Such a concept is even more important today, given the growing challenges of climate change and the changes needed to achieve net zero. Perhaps we should remember that “we need not reinvent the wheel to move faster towards 2.4% or 3%…we just need to change the tire.”

In the future, maintaining and strengthening the research partnerships the UK has joined will be highly important. Funding for research should be refined, perhaps using Horizon Europe as an example. Ambition will be needed “in spades” to meet the challenges of the future such as climate change and Net Zero – therefore this structure must be reviewed. Chris’ closing message was that “stability, security and sustainability should underpin any research strategy for a better future.”

What’s going on with UK Research Funding?

The government has a stated goal of achieving 2.4% of the UK’s GDP to be spent annually on research and development (R&D) by 2027. This would be an increase of more than a third on today’s spending levels.

After reaching 2.4%, the aim is to achieve 3% by 2030. Even this, however, is no higher than the middle of the range for OECD countries. Among advanced, highly research-active countries like the UK, the comparison is even less favourable in terms of levels of investment.

In any case, the plans represent a big expansion in funding. The question is, where will this money come from? The government has never claimed it would all come from the public purse – and clearly not all of it will.

The Funding Breakdown

Most of the public spending on research used to come through two channels:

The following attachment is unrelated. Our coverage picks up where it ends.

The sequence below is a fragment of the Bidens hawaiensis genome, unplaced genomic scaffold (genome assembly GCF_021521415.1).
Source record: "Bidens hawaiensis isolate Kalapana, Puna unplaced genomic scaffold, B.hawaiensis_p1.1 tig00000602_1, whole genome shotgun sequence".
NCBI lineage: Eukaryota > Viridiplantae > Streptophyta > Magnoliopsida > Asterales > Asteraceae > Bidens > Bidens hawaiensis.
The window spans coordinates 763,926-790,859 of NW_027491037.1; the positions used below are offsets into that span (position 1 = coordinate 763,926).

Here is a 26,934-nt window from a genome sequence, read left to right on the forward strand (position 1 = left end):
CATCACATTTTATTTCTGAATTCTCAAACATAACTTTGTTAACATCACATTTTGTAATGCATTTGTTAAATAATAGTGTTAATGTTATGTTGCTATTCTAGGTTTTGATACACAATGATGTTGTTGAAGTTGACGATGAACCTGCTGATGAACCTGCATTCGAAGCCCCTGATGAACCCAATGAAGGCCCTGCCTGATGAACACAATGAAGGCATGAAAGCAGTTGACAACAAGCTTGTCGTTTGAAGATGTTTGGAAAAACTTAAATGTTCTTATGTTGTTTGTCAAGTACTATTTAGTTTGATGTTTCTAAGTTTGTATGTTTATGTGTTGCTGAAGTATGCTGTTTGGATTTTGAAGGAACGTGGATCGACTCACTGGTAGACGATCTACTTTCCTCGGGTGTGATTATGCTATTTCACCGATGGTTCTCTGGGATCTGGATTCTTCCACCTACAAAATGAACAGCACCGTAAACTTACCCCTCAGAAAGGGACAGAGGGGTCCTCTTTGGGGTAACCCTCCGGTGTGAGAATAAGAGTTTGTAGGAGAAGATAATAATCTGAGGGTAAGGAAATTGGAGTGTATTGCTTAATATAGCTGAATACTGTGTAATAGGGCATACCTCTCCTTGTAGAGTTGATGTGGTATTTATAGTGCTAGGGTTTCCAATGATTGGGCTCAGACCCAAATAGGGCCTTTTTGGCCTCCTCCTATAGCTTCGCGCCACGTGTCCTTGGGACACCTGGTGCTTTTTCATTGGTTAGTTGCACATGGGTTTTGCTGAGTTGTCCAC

First, there’s UKRI (UK Research and Innovation), the super-agency forged in 2018 out of a merger of the research councils, Research England and Innovate UK. UKRI allocated £7.5 billion of pounds in grants last year.

Second, there was Horizon 2020 – a research collaboration consisting of the EU and non-EU countries (known as ‘associated countries’). Horizon 2020 was funded by contributions from EU member states, as well as association fees paid by associated countries such as Switzerland and Israel. As the name suggests, Horizon 2020 provided funding plans until last year only.

As you may have seen in the news recently, another funding agency – the brainchild of Dominic Cummings before he left Downing St – has been set up under the name of ‘ARIA’ (Advanced Research and Invention Agency). It is based on the American ‘ARPA’ (or ‘DARPA’), with a current budget of £800 million until 2024/25.

Since Horizon 2020 concluded, Horizon Europe is due to replace it. Now that the UK has left the EU, we must join Horizon Europe as an associated country – by paying association fees. Previously, the UK’s access to Horizon 2020 came as part of the package of benefits covered by our membership contribution to the EU. Some countries did rather better in Horizon 2020 grants compared to their relative contribution to the EU’s overall budget. The UK itself received 12.1% (more than €7 billion), while it contributed an average 11.4% of the total EU budget. After Germany, the UK was the second largest recipient of Horizon 2020 grants.